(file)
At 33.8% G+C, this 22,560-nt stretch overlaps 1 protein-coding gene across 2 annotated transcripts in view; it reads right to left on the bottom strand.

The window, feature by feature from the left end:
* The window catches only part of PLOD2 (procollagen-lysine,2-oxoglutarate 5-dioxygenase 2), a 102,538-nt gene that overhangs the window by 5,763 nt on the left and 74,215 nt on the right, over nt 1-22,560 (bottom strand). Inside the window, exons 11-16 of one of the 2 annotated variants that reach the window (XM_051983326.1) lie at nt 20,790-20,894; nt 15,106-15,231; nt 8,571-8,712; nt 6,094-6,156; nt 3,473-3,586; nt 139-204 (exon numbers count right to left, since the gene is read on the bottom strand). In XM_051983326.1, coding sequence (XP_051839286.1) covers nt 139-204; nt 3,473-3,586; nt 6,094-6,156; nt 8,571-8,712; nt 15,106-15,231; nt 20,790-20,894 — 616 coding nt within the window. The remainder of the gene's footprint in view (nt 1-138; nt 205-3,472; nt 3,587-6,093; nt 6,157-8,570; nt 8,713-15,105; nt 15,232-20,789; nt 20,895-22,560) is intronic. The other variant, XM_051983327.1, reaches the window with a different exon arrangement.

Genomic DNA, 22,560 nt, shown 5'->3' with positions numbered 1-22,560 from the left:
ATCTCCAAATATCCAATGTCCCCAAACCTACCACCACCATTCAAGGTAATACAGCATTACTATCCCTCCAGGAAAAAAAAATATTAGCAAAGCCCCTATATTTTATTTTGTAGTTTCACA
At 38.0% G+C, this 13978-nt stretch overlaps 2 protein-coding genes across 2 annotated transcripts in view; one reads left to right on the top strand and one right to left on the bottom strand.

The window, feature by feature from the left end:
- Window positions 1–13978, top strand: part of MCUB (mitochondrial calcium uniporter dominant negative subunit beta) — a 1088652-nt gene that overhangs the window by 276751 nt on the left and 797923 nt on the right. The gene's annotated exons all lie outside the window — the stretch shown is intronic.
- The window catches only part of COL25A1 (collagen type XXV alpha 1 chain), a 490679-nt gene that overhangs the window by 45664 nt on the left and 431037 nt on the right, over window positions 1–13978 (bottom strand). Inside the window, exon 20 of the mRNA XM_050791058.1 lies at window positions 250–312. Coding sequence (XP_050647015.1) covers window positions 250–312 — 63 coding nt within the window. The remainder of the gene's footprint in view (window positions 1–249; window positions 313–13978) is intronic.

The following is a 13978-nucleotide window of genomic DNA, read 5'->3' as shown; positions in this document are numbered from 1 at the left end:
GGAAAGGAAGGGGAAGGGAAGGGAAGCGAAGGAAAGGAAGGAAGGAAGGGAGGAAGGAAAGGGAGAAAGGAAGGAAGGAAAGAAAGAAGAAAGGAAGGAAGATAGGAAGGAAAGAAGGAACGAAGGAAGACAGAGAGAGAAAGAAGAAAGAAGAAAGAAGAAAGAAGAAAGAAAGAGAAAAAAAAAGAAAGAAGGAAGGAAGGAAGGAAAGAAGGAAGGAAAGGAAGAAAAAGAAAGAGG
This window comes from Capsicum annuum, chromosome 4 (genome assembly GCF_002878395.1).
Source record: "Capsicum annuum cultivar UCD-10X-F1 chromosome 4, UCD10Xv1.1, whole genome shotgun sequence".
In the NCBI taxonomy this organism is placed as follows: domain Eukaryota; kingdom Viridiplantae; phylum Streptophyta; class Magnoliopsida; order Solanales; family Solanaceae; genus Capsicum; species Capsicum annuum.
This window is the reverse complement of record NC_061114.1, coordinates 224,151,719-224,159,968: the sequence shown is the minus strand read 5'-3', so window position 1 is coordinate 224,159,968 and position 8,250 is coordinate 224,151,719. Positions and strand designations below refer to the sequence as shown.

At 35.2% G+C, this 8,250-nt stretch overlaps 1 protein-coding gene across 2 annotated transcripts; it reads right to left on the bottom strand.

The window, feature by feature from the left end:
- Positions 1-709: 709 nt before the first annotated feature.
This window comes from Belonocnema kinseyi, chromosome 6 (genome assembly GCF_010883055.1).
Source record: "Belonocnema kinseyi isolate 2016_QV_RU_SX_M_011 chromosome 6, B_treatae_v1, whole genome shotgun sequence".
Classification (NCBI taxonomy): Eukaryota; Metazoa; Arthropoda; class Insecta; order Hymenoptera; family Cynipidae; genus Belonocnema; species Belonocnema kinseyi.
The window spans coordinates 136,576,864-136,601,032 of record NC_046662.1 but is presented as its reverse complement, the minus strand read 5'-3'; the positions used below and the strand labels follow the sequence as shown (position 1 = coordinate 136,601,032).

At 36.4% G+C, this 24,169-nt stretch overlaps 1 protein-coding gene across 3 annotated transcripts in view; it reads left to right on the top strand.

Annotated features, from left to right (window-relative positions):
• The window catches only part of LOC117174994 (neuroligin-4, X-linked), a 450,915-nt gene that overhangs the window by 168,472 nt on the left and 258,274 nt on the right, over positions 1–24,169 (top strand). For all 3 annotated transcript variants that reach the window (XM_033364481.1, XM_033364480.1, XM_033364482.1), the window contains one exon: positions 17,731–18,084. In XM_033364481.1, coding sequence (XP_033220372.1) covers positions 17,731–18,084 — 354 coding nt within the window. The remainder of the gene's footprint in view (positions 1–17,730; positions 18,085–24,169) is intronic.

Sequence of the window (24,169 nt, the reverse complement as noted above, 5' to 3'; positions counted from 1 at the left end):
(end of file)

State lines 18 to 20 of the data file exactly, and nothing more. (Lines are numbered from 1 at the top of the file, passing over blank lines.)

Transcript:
- Positions 1-709: 709 nt before the first annotated feature.
This window comes from Belonocnema kinseyi, chromosome 6 (genome assembly GCF_010883055.1).
Source record: "Belonocnema kinseyi isolate 2016_QV_RU_SX_M_011 chromosome 6, B_treatae_v1, whole genome shotgun sequence".